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Maria Galina


an adventure novel

368 pp., ISBN 978-5-7172-0082-0

Translated by Amanda Love Darragh

2009 winner of the Rossica Prize for the best translation.

“A completely new voice for me was Maria Galina. Iramifications to my mind had all the cheeky comedy of Ilf and Petrov with just a touch of Gogolian barminess.” – Robert Porter, one of the Rossica judges

Iramifications was also awarded the International Portal Prize.

“Humor is the most difficult quality to convey in translation, but Galina found in Amanda Love Darragh her perfect interpreter. The English version of Iramifications is as pleasurable to read as the Russian original. Galina's ingenuity in weaving together numerous mythological allusions and literary parallels is astounding. Apart from the Hellenic, Jewish and Arabic myths, she introduces references to popular legends and modern superstitions. The Elizabethan astrologer John Dee, the English occultist Aleister Crowley, djinns, UFOs and the infamous brigantine Mary Celeste all get mentioned, yet Galina's overpowering irony keeps the mix from descending into absurdity.” ¾ Moscow Times, August 15, 2008 (read more)

With ten novels to her name, Maria Galina is one of the most interesting authors among those who made their names in the turbulent 1990s. She is the leading exponent of "hyper-fiction," a popular new genre that blends fantasy and reality. She is also a prize-winning poet, a thoughtful critic, and a translator of English and American science fiction, in all of which she excels. After graduating from Odessa University in marine biology, Galina took part in several sea expeditions before taking up writing professionally in 1995. She has won numerous prizes for her prose, poetry and critical essays. She has been nominated for the Russian Booker and short-listed for the Russian Critics Academy Award.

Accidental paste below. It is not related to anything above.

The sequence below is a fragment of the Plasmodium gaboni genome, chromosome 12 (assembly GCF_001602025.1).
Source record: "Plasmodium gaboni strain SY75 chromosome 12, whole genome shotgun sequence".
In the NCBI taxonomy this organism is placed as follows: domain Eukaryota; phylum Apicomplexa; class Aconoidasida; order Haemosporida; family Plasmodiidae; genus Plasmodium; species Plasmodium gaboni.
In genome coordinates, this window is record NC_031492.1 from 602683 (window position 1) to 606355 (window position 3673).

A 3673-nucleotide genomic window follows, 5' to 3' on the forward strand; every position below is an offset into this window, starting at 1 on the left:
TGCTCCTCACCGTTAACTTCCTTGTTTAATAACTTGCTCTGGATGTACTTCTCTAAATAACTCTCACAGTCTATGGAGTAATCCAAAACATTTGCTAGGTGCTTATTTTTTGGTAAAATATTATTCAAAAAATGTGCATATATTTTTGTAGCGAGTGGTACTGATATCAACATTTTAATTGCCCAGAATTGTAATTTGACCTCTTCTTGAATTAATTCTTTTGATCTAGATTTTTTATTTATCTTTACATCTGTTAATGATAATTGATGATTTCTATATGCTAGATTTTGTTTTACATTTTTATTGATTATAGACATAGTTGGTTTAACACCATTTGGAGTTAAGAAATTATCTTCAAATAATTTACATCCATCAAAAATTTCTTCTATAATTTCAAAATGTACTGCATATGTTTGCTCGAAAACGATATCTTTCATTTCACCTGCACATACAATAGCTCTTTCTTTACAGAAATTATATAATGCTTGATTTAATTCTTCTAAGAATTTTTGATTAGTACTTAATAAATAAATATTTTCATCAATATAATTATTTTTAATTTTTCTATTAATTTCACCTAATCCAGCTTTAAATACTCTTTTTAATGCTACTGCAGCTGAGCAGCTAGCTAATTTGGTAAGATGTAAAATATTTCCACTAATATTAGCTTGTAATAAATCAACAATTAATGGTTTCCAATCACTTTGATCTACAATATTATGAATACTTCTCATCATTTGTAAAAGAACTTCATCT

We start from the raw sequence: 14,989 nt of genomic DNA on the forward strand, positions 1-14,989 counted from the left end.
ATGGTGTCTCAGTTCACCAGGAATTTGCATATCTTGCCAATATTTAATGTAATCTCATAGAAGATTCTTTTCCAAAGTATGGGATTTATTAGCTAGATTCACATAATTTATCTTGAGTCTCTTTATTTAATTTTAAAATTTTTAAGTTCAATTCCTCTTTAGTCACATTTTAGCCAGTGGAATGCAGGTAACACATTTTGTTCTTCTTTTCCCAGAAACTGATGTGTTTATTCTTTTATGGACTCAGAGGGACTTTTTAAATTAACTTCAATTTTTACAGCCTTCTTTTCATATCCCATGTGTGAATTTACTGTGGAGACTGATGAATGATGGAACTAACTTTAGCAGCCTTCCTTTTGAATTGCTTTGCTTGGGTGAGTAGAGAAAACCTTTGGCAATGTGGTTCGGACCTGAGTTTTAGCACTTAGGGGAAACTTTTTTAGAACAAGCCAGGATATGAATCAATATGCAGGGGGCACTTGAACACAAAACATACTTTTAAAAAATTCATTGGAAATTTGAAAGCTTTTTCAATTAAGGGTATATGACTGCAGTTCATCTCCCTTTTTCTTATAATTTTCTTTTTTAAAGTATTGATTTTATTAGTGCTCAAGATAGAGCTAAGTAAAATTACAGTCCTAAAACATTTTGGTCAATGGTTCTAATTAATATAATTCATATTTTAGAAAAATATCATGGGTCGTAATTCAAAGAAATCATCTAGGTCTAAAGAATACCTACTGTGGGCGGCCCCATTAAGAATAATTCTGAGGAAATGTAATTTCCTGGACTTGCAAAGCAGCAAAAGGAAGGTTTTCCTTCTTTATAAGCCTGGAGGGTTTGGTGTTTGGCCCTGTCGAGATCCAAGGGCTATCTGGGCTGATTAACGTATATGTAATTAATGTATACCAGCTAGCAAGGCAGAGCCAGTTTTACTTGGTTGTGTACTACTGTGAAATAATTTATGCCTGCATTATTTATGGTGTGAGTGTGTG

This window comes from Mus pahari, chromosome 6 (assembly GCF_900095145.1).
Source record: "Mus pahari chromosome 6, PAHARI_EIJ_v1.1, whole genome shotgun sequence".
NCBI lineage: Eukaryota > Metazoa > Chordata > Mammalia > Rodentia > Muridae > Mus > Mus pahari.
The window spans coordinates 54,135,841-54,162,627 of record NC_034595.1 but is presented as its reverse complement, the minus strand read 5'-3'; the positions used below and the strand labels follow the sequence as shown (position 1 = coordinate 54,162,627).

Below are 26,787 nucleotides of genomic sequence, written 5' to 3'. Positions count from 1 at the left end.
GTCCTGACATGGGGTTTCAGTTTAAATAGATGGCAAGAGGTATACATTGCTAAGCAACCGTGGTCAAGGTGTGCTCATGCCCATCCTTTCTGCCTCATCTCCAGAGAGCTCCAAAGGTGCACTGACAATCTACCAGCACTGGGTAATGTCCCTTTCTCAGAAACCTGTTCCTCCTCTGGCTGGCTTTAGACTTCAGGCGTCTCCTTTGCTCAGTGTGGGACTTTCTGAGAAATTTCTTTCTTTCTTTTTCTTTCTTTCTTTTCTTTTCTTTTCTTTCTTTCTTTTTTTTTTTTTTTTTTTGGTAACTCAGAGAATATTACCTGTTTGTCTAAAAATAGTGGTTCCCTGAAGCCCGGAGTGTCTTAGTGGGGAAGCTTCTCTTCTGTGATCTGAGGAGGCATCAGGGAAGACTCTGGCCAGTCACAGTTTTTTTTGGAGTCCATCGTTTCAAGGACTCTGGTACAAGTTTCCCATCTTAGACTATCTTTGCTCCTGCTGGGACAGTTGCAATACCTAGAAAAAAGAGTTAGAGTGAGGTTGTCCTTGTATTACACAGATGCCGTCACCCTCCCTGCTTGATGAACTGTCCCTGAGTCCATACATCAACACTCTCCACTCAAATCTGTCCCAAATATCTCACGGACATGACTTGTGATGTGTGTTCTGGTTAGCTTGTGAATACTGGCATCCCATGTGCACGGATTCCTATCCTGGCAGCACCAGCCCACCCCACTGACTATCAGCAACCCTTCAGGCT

A resourceful shuttle trader from present-day Odessa tricks a tourist from St Petersburg into joining him on a business trip to Istanbul. They are cheated by their Turkish partners and give chase, becoming inadvertently embroiled in the theft of a precious stele from the local ethnographic museum. In pursuit of the robbers, the companions are transported back in time to the mythical city of Iram, where they are drawn into a world of dangerous court intrigues. Iram itself evokes the exoticism of The Arabian Nights, and the adventures that take place there are reminiscent of Mark Twain's Connecticut Yankee in King Arthur's Court. Eventually the hapless traders return to Odessa and the whole trip would seem to have been a bad dream, were it not for the presence of a certain white camel…

Says Galina: "In bringing together the legends and traditions of the Hellenic, Jewish and Arabic worlds, I have attempted to create a consistent and interconnected mythological picture of the world, constructed around a monstrous intrigue as old as humanity itself."

Sample writing excerpt from the book